Nutrition and dementia
In March 2023, a large study on the effects of vitamin D on dementia prevention was published. The results demonstrated significant dementia reduction with the use of vitamin D, confirming the findings of previous, smaller studies. Overall, the study associated exposure to vitamin D with a 40% lower incidence of dementia.
Other studies have looked at additional possible nutrition-based ways to reduce dementia risks. For instance, one of the often cited benefits of the Mediterranean diet is its ability to protect brain health and lower dementia risk. There is some research to back up this claim, including a 2023 study conducted by researchers at Rush University Medical Center. The study also looked at the MIND diet, a diet that combines the Mediterranean diet with the Dietary Approach to Stop Hypertension (DASH) diet. It found that the diet could slow cognitive decline and reduce the risk for Alzheimer’s.
More research is needed to prove that these diets, or any combination thereof, can prevent or reduce the risk of dementia. However, there are health benefits linked to these plant- and whole grain–based diets: they’re heart-healthy and full of nutrients, making them a good choice for most patients, even if there isn’t yet a proven link to dementia reduction.
Strawberries pack a punch
The positive health benefits of strawberries reach beyond their possible cognitive effects. As is true of most fruits and vegetables, strawberries are full of vitamins and nutrients. According to the United States Department of Agriculture, a single serving of raw strawberries contains 32 calories, 2 grams of fiber, 58.8 milligrams of vitamin C, 13 milligrams of magnesium, and 153 milligrams of potassium. Studies looking into the broader benefits of strawberries have discovered that they might have heart health, anti-inflammatory, and other health effects.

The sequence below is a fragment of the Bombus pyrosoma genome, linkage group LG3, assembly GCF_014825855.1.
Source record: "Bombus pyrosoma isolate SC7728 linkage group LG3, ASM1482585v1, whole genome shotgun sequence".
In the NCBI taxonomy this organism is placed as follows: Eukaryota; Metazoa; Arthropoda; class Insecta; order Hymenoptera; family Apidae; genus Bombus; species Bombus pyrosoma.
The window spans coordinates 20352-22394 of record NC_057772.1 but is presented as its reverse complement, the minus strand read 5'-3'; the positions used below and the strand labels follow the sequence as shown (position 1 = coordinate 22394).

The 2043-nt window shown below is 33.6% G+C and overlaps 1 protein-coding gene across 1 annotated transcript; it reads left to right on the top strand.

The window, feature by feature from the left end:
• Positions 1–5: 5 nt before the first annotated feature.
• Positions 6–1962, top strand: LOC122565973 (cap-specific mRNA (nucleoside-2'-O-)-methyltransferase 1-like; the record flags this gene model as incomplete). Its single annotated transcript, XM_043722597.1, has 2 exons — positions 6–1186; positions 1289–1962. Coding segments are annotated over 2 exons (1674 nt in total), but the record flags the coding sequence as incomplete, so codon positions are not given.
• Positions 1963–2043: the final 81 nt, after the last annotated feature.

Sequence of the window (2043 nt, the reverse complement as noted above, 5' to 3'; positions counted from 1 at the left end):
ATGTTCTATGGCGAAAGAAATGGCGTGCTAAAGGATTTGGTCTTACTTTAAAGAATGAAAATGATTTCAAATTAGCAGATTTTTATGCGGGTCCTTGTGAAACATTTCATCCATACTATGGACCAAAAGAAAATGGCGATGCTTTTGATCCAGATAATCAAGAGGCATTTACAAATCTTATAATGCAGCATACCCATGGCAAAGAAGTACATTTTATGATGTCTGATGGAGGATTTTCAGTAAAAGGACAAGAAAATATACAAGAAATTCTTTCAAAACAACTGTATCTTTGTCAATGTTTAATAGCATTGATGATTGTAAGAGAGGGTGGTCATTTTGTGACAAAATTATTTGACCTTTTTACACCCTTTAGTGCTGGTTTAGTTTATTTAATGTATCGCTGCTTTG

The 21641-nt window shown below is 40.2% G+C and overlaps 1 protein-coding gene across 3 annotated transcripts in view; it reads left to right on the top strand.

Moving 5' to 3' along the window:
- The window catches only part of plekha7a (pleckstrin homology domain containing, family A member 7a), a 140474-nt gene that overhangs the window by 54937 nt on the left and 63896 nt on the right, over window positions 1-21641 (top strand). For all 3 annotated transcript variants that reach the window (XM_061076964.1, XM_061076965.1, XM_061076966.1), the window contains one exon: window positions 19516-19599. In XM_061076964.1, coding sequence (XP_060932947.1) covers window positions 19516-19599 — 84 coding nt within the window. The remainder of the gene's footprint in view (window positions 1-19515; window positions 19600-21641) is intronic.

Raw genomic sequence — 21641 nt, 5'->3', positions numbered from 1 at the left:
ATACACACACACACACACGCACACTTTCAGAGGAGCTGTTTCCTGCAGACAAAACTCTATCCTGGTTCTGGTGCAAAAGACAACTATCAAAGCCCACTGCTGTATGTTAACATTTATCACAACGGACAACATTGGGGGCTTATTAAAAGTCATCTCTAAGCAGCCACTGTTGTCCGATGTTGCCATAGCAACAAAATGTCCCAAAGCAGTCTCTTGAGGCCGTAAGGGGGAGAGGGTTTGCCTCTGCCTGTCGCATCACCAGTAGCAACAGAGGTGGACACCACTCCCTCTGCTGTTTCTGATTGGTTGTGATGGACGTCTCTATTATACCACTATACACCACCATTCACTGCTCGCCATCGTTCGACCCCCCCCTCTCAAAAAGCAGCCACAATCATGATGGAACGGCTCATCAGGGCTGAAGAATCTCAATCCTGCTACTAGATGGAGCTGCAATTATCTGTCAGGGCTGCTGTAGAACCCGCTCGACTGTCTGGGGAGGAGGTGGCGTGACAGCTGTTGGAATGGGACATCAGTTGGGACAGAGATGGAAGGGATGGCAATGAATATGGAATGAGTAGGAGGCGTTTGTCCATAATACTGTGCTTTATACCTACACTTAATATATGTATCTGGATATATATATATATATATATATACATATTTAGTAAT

Notable strawberry research has included:
A multicenter study conducted at research universities in Oklahoma and Nevada found that obese adults who consumed 2.5 servings of strawberries daily for four weeks had improved insulin resistance.
A study conducted by the Oklahoma Clinical and Translational Sciences Institute (OCTSI) at OUHSC and at the Department of Nutritional Sciences Clinical Assessment Unit at OSU found that adults with obesity and knee osteoarthritis experienced a significant reduction in knee pain after 12 weeks of consuming freeze-dried strawberry powder mixed in water daily.
A study conducted at the Pennsylvania State University Clinical Research Center (CRC) found that four to six weeks of daily strawberry powder supplementation reduced cholesterol in middle-aged adults with obesity or overweight and elevated cholesterol.
A study conducted by the Quality, Health and Nutrition Programme, Genes to Products Theme, Scottish Crop Research Institute, in Dundee, Scotland, found that polyphenol-rich berry extracts, including strawberry extract, were effective against colon and cervical cancer cells.